News - Mazda
Mazda wields fuel consumption knife
Fresh petrol, diesel and rotary engines central to hefty Mazda fuel economy boost
1 Jul 2008
MAZDA is not the first car-maker to announce ambitious fuel consumption reduction targets, but it is the first to reveal a hefty 30 per cent fuel economy improvement across its global new-model fleet by 2015 – by reducing the weight of new vehicles by at least 100kg.
In a move that defies the current trend towards ever-heavier new models, Mazda has said it will reduce the weight of its new models by 100kg or more, starting from 2011, when the first in a series of new-generation lightweight platforms will emerge.
Aiding the cause will be the renewal of almost all of Mazda’s petrol engines by 2015, including a new rotary, and new global diesel engines, but the company’s next major fuel economy advance will be the mass production of Mazda’s proprietary idle-stop technology, Smart Idle Stop System (SISS).
Claimed to be the world’s first such system to restart an engine from idle by injecting fuel directly into its cylinder and then igniting it to force the piston down, which is said to be faster and quieter as well as improving fuel economy by eight per cent, SISS will debut in a Mazda model in 2009, initially only in Japan and Europe.
The same year will see Mazda introduce an E85 fuel-compatible “flex-fuel” engine in Northern European and North American markets.
The company says two years later, from 2011, new systems including next-generation Direct Injection Spark Ignition (DISI) will lift power from its new petrol engines by 15 to 20 per cent and lower fuel consumption by about 20 per cent.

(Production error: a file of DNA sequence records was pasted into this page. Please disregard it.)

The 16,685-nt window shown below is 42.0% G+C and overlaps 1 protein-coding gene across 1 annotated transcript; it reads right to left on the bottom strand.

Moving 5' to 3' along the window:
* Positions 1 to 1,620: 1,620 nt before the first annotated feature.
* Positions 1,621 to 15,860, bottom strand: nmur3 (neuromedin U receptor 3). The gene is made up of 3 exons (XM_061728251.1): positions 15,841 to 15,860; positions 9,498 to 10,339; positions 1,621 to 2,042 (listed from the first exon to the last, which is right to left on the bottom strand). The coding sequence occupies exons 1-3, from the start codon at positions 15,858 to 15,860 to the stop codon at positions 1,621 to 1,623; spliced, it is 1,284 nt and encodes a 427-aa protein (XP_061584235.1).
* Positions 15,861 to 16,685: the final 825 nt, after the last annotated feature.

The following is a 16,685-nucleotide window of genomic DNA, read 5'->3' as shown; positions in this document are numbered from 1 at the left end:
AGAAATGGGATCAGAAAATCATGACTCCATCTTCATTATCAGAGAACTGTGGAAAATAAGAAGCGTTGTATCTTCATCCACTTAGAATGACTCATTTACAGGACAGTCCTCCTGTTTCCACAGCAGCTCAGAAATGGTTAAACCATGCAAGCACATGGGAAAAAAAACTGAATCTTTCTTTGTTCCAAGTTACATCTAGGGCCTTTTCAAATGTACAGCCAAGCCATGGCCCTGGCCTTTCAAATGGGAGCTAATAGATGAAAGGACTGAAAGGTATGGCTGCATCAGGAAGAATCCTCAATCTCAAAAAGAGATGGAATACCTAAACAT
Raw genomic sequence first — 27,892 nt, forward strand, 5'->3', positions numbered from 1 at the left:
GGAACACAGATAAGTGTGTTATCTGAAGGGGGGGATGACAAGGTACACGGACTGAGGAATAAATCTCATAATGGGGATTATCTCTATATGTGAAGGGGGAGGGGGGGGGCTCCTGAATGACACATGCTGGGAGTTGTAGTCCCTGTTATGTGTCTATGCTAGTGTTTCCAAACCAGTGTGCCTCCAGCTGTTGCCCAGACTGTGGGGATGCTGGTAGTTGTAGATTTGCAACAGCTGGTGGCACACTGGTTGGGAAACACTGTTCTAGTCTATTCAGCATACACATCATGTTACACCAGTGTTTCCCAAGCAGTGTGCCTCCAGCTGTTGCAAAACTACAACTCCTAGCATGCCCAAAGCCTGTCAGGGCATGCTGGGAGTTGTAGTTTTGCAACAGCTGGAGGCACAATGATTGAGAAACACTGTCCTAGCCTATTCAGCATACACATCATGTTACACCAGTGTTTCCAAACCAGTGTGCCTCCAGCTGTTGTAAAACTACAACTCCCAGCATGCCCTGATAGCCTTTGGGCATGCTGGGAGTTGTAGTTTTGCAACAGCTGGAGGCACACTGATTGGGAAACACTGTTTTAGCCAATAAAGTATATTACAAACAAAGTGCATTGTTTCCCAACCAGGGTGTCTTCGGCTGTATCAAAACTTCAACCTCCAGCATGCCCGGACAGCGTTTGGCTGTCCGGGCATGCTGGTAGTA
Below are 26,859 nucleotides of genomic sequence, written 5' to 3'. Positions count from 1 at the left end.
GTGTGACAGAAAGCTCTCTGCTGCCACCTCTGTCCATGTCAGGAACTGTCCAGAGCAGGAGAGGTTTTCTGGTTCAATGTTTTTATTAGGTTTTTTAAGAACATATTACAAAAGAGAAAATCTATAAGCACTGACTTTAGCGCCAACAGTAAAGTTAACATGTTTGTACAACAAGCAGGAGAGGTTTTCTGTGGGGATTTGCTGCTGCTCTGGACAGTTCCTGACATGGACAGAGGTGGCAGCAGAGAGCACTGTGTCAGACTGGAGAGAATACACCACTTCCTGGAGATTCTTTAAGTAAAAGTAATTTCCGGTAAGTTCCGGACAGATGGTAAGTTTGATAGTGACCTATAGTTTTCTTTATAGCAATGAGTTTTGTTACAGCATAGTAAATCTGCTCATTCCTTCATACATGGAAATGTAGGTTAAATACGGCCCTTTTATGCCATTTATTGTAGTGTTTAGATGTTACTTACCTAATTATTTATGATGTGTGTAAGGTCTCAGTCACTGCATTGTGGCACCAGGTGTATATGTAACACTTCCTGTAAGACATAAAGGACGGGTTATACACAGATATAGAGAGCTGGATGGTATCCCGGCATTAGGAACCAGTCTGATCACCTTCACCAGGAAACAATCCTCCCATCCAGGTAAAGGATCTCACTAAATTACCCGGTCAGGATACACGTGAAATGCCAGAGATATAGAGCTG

Also from 2011, Mazda has heralded the arrival of new turbo-diesel engines that feature new direct-injection and NOx-reduction technologies to lower fuel consumption by 20 per cent and meet the strictest future emissions laws around the globe.
Left: Mazda5 Hydrogen RE Hybrid.
Significantly for performance fans, Mazda has confirmed the world’s only rotary engine in series production, the RX-8’s 1.3-litre twin-rotor 13B, “will be substantially upgraded in the early 2010s”.
Mazda promises its next-generation rotary will deliver substantially improved performance and economy through the use of DISI and high-speed combustion technology, “enfolded in new rotary dimensions”, suggesting the successor to the “16X” may be turbocharged as well as larger in displacement.
Mazda’s stated global fuel consumption reduction target of 30 per cent in the seven years to 2015 matches its domestic efforts in the previous seven years to 2001, a period in which the average fuel economy of Mazda vehicles sold in Japan improved by about 30 per cent.
The company also says the CO2 emissions from its factories in Japan during the last financial year were 15.4 per cent lower than 1990 levels, and that it will next year introduce a new version of its unique Three Layer Wet Paint System that is claimed to produce around 25 per cent fewer CO2 emissions than common water-based paint and make Mazda’s paint shops the cleanest in the world.
Mazda last month commenced a project to develop bioplastic made from non-food-based cellulosic biomass and aims to have the carbon-neutral bioplastic ready for use in vehicles by 2013.
Bioplastic panels are already worn by the Mazda5 Hydrogen RE Hybrid, which is fresh from receiving Japanese government approval to test on public roads and will be available for commercial lease in Japan during the 2008 fiscal year.
The hydrogen-powered Premacy is claimed to offer 40 per cent more power and an extended driving range of 200km, but Mazda has revealed that development is already well under way for an all-new Hydrogen RE vehicle that offers 3.0-litre petrol performance and a 400km hydrogen range.
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